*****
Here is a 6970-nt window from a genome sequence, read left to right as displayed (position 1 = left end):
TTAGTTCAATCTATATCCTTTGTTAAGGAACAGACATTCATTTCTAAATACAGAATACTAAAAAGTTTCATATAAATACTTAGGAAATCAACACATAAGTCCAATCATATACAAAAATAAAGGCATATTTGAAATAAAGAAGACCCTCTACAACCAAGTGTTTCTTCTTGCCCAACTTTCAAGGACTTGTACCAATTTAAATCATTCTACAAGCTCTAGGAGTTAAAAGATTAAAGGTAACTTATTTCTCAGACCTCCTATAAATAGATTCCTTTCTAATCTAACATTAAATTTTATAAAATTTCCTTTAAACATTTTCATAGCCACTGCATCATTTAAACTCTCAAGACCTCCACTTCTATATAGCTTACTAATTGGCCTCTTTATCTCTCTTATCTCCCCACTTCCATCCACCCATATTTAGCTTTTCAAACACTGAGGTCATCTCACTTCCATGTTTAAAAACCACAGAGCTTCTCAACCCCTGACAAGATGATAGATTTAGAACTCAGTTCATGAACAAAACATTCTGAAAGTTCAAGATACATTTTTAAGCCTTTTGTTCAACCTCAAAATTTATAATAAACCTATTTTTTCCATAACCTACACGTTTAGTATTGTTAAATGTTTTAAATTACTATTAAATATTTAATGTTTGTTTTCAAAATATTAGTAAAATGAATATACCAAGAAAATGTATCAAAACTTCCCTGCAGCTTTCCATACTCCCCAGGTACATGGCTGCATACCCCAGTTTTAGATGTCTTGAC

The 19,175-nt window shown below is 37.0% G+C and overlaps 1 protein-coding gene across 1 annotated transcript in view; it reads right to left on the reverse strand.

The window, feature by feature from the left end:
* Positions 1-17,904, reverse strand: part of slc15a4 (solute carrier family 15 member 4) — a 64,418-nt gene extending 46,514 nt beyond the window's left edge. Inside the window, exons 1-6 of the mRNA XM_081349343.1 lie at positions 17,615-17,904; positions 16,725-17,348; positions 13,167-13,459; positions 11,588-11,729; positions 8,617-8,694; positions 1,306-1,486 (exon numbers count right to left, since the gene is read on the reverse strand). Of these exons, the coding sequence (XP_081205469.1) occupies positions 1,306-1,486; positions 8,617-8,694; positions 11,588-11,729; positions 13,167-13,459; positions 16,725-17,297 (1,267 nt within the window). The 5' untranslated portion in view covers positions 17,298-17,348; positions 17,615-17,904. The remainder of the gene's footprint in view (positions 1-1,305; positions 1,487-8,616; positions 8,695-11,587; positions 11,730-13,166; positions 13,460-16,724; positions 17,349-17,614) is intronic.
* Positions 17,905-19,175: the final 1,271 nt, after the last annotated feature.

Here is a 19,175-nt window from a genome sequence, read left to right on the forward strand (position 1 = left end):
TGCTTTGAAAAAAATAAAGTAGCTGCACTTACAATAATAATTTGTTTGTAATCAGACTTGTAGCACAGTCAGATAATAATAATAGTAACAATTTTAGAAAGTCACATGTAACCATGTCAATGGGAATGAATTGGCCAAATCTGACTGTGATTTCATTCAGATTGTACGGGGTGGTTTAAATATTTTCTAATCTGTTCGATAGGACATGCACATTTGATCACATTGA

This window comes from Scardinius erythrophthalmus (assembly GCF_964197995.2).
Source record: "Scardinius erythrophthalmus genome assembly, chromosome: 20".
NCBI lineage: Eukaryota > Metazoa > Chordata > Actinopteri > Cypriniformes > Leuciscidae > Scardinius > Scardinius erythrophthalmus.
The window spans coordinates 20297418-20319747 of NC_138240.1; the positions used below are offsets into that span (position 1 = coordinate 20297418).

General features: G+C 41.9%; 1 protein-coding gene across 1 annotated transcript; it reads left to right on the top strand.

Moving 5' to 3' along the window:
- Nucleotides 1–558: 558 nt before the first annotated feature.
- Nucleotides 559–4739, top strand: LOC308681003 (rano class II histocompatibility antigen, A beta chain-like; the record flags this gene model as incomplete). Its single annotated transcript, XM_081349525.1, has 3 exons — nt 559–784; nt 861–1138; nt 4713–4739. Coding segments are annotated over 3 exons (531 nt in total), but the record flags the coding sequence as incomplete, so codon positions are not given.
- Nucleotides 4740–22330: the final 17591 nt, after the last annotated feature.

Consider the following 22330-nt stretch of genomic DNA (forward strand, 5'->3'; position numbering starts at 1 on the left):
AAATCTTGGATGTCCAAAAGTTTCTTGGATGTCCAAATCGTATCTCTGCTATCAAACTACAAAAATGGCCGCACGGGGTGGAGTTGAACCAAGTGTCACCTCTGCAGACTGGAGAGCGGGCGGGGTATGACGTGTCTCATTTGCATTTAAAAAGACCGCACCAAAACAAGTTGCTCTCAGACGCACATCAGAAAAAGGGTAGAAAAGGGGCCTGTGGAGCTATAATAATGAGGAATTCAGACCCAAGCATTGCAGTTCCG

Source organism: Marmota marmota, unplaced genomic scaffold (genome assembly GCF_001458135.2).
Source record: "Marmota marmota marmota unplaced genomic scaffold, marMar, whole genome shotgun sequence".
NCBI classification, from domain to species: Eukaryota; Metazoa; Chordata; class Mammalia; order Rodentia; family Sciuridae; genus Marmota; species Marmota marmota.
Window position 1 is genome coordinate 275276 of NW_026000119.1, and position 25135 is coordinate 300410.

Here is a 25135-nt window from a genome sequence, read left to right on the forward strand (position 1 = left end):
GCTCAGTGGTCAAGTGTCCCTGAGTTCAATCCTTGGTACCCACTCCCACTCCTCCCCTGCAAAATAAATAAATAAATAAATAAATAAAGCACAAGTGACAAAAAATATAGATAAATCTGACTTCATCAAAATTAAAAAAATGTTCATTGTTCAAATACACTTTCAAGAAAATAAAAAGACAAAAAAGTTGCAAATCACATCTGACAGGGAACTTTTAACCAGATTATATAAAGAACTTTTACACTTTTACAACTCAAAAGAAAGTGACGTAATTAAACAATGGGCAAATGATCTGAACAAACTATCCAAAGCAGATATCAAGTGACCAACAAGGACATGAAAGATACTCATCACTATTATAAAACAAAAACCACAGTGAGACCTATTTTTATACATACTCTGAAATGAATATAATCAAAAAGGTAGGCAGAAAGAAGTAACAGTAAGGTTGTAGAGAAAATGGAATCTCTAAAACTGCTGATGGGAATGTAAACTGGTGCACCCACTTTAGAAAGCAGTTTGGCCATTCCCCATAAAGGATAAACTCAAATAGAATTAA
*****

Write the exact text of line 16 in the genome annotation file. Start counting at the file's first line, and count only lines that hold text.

- Nucleotides 559–4739, top strand: LOC308681003 (rano class II histocompatibility antigen, A beta chain-like; the record flags this gene model as incomplete). Its single annotated transcript, XM_081349525.1, has 3 exons — nt 559–784; nt 861–1138; nt 4713–4739. Coding segments are annotated over 3 exons (531 nt in total), but the record flags the coding sequence as incomplete, so codon positions are not given.